August 24, 2006
By RACHEL GOTTLIEB, Courant Staff Writer
Meredith Browne was frustrated, holding up a navy blue skort that would have fit her daughter, who is heading into pre-kindergarten at Rawson Elementary School in Hartford.
If only she could find the same skort in a maroon and white plaid.
Browne, who was shopping Tuesday at Wal-Mart, was under the impression that the city's new school uniform policy required the pattern. But, as it turns out, Browne could have bought that navy blue skort and been done with her shopping. Although Rawson does have the maroon and white plaid as an option for youngsters, that is in addition to the standard uniform policy, which includes navy blue skorts.
The policy adopted by the school board is fairly straightforward, but there are minor variations from one school to another that have made for an interesting back-to-school shopping season in the city. Most of the confusion, officials say, is based on the optional color that each school is allowed to add to the standard uniform.
"There's a certain degree of confusion as there would be with anything of this size and anything new," said district spokesman Terry D'Italia. "We're encouraging people to call their schools."
Schools may punish students for violating the uniform policy, but D'Italia said allowances will be made when school begins in early September. While many city schools already had voluntary dress codes, the new policy establishes a mandatory citywide standard for all middle and elementary school students.
"I'm not expecting 100 percent compliance on day one," he said. "That would be miraculous with 20,000 kids. There will be a 21-day grace period for purchasing and wearing uniforms. We're not going to start any sanctions or discipline until the 21 [calendar] days are up."
Some confusion notwithstanding, in and around Hartford, thousands of parents of Hartford schoolchildren are hitting the stores looking for sanctioned clothing.
Judy Huertas was among them and she was having trouble finding the right-size pants for her tall eighth-grade daughter. But Huertas would not be daunted. Since Wal-Mart didn't have what she needed, she planned to go to the mall.
Her intrepid spirit wasn't a hit with her kids, but the financial savings she was realizing made the uniforms a hit with Huertas. By her estimation, she was spending about half the money on uniforms that she would spend on a fresh wardrobe of brand-name clothing.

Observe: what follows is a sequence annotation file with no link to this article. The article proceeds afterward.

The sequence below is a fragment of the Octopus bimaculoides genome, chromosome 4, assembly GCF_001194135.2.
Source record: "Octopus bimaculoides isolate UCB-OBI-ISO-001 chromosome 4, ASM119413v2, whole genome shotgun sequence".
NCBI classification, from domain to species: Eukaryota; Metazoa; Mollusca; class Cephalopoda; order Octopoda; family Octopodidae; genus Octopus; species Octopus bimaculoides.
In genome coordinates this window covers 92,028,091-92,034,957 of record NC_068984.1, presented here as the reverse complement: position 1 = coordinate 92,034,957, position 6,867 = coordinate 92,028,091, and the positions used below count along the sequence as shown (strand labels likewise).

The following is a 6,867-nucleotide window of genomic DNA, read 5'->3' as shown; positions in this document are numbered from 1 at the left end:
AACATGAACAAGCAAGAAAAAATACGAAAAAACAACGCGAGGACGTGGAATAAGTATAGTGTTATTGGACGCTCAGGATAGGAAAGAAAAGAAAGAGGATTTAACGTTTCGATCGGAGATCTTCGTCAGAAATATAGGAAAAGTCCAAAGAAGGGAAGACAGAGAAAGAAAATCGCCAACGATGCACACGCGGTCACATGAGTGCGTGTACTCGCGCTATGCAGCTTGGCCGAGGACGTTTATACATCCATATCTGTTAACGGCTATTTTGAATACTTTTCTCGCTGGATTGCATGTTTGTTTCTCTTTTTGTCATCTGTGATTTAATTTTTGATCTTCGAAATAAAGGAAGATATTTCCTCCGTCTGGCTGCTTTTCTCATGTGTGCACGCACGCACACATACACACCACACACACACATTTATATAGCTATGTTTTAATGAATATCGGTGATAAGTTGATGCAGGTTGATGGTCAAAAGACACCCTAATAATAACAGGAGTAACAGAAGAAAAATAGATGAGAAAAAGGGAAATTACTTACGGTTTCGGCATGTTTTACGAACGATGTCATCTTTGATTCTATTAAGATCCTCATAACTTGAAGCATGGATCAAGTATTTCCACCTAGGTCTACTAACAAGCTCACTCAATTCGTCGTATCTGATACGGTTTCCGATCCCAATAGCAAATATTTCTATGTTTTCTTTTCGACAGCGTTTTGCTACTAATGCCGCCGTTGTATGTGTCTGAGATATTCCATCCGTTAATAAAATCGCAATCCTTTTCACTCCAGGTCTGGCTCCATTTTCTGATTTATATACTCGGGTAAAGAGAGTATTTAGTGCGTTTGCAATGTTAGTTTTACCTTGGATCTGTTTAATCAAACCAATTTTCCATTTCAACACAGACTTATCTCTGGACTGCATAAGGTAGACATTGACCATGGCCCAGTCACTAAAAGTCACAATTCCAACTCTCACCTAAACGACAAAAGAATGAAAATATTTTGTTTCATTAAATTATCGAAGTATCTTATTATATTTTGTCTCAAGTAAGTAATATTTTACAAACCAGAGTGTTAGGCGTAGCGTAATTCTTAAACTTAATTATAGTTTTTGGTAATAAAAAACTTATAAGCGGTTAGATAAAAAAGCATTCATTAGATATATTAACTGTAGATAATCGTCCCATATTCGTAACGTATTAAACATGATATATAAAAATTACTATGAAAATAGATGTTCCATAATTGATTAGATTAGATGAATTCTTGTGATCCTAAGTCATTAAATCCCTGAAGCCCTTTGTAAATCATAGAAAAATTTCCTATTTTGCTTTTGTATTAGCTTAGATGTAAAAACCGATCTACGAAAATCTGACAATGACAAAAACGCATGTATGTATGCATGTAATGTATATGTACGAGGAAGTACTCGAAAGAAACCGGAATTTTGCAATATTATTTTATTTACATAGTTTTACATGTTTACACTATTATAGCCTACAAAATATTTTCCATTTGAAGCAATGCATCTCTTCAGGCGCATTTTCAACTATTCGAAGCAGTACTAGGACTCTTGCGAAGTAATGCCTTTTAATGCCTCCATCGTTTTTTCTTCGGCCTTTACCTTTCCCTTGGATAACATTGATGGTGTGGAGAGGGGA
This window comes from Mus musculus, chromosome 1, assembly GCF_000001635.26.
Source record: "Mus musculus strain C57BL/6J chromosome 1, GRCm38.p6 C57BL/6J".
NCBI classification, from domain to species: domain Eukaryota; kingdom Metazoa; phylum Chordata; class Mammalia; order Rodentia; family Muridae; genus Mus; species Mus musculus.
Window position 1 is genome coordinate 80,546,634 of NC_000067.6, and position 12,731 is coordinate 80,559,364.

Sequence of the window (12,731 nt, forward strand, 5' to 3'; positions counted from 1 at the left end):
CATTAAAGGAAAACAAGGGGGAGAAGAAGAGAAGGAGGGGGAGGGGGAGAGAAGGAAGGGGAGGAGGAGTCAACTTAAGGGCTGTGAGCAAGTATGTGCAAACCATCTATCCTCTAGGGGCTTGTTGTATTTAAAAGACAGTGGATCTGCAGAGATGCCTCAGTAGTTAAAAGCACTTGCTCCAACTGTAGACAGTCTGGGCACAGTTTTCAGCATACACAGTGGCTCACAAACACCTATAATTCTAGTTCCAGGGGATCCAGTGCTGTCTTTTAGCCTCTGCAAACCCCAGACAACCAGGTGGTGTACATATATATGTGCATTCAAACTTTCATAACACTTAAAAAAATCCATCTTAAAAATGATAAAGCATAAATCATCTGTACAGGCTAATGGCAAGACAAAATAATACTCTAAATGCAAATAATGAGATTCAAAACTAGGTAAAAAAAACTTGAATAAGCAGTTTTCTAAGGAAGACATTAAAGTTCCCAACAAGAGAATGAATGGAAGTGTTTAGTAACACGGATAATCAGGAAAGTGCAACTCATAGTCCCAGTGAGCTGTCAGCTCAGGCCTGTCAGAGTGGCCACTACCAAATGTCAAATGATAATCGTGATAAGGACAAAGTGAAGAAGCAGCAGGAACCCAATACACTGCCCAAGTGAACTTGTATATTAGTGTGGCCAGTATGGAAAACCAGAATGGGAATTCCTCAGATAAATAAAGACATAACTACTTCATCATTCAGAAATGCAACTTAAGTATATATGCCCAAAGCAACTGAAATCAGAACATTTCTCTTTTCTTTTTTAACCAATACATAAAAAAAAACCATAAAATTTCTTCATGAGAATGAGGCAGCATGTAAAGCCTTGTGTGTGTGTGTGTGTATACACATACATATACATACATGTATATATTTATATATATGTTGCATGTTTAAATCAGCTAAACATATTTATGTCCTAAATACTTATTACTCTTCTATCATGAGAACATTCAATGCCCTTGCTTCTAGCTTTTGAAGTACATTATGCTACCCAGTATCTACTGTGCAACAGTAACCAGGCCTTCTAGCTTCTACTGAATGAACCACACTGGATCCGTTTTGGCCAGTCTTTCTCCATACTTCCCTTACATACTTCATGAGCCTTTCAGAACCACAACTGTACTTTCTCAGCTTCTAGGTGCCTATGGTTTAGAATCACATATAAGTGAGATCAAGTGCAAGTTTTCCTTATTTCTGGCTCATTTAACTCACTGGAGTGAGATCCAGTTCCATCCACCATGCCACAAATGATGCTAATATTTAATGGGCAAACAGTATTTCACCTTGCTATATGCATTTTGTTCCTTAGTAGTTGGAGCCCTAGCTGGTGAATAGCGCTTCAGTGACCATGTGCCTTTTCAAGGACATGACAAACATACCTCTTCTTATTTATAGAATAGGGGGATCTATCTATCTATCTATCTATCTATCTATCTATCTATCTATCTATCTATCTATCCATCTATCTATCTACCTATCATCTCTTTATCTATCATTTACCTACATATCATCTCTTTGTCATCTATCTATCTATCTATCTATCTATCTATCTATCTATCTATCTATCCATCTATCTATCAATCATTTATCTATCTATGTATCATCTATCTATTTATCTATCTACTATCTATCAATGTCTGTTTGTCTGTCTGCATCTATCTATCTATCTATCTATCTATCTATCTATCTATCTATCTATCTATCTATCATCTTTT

"My kids like to wear whatever's in style," Huertas said. "They are not happy. But I prefer the uniforms because it's less money."
The goal of the policy is to foster pride in school and create an atmosphere focused on learning. By requiring all students to wear the same colors and styles, officials also hope to promote self-esteem and diminish fighting by cutting back on teasing over clothing and disparities in wealth.
Angel Ayala, an 11-year-old heading into seventh grade at Fox Middle School, was holding five pairs of pants while he shopped for his uniform at Joey'z Shopping Spree just over the West Hartford border, and he was glad he didn't have to worry about what to wear to fit in.
"It's more like you're smart," Angel said of the uniforms. "And the clothes won't start fights. Some people will tease you for what you're wearing. It'll be better if we're all dressed the same so nobody will tease you for what you're wearing."
To spread the word about the new policy, school officials have been distributing fliers to parents and two family resource aides are working full time at the registration center to explain the uniform policy to new parents.
The fliers describe the full range of color options, including, for example, navy blue, gray or khaki pants, jumpers, skirts or skorts worn or belted at the waist. Shirts may be light blue, white or yellow and schools may add an optional color.
But the directions sent home to parents are a hodge-podge. Parents at Burr School were informed about the full range of options available: "In order to make our attire look more uniform, our preference here at Burr School is khaki pants and white shirts," a letter sent home says. "Please note that this is simply a uniform preference and not a requirement."
Other schools have sent letters to parents that make it appear as if the given preference is the only acceptable option. The policy approved by the school board in the spring, however, does not give principals the authority to ban any of the approved colors.
"Some principals want to differentiate their schools and they're making it appear as if there is a more limited number of colors, but that is not the case," D'Italia said, adding that the superintendent will send a letter to principals directing them to make the board's policy clear to parents.
Sam Saylor, president of the PTO Presidents Council and a uniform vendor, said the PTO is asking the district to delay sanctions for 60 days, in part because some people who can't afford to buy new wardrobes have not applied for financial help and because some parents don't understand the full range of colors that are permitted for specific schools.
Reprinted with permission of the Hartford Courant.
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